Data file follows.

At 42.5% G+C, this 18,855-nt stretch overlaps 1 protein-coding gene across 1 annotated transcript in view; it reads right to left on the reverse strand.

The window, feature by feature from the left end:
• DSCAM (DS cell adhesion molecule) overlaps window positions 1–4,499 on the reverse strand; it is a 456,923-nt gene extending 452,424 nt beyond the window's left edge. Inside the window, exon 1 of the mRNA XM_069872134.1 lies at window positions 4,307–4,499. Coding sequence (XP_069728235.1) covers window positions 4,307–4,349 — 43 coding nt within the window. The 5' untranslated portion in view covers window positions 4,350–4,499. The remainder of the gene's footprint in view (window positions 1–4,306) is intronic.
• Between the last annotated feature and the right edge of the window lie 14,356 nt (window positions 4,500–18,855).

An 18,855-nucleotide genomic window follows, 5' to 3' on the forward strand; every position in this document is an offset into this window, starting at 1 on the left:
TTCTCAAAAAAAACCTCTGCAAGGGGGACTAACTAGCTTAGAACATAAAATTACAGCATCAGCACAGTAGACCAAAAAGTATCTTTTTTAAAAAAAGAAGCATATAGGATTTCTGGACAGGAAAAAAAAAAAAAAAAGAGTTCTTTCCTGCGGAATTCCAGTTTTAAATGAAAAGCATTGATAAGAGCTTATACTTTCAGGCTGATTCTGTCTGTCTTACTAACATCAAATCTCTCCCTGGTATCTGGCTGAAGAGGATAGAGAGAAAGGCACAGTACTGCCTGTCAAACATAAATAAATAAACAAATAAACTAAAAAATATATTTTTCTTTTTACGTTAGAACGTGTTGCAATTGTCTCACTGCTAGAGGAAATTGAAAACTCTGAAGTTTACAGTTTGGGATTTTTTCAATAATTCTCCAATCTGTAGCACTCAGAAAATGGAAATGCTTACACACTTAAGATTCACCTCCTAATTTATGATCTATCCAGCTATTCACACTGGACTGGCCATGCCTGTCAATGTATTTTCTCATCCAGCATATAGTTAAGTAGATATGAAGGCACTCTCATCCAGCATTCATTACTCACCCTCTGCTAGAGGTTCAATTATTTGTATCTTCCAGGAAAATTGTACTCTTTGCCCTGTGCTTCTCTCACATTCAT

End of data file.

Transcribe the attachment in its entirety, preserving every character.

At 42.5% G+C, this 18,855-nt stretch overlaps 1 protein-coding gene across 1 annotated transcript in view; it reads right to left on the reverse strand.

The window, feature by feature from the left end:
• DSCAM (DS cell adhesion molecule) overlaps window positions 1–4,499 on the reverse strand; it is a 456,923-nt gene extending 452,424 nt beyond the window's left edge. Inside the window, exon 1 of the mRNA XM_069872134.1 lies at window positions 4,307–4,499. Coding sequence (XP_069728235.1) covers window positions 4,307–4,349 — 43 coding nt within the window. The 5' untranslated portion in view covers window positions 4,350–4,499. The remainder of the gene's footprint in view (window positions 1–4,306) is intronic.
• Between the last annotated feature and the right edge of the window lie 14,356 nt (window positions 4,500–18,855).

An 18,855-nucleotide genomic window follows, 5' to 3' on the forward strand; every position in this document is an offset into this window, starting at 1 on the left:
TTCTCAAAAAAAACCTCTGCAAGGGGGACTAACTAGCTTAGAACATAAAATTACAGCATCAGCACAGTAGACCAAAAAGTATCTTTTTTAAAAAAAGAAGCATATAGGATTTCTGGACAGGAAAAAAAAAAAAAAAAGAGTTCTTTCCTGCGGAATTCCAGTTTTAAATGAAAAGCATTGATAAGAGCTTATACTTTCAGGCTGATTCTGTCTGTCTTACTAACATCAAATCTCTCCCTGGTATCTGGCTGAAGAGGATAGAGAGAAAGGCACAGTACTGCCTGTCAAACATAAATAAATAAACAAATAAACTAAAAAATATATTTTTCTTTTTACGTTAGAACGTGTTGCAATTGTCTCACTGCTAGAGGAAATTGAAAACTCTGAAGTTTACAGTTTGGGATTTTTTCAATAATTCTCCAATCTGTAGCACTCAGAAAATGGAAATGCTTACACACTTAAGATTCACCTCCTAATTTATGATCTATCCAGCTATTCACACTGGACTGGCCATGCCTGTCAATGTATTTTCTCATCCAGCATATAGTTAAGTAGATATGAAGGCACTCTCATCCAGCATTCATTACTCACCCTCTGCTAGAGGTTCAATTATTTGTATCTTCCAGGAAAATTGTACTCTTTGCCCTGTGCTTCTCTCACATTCAT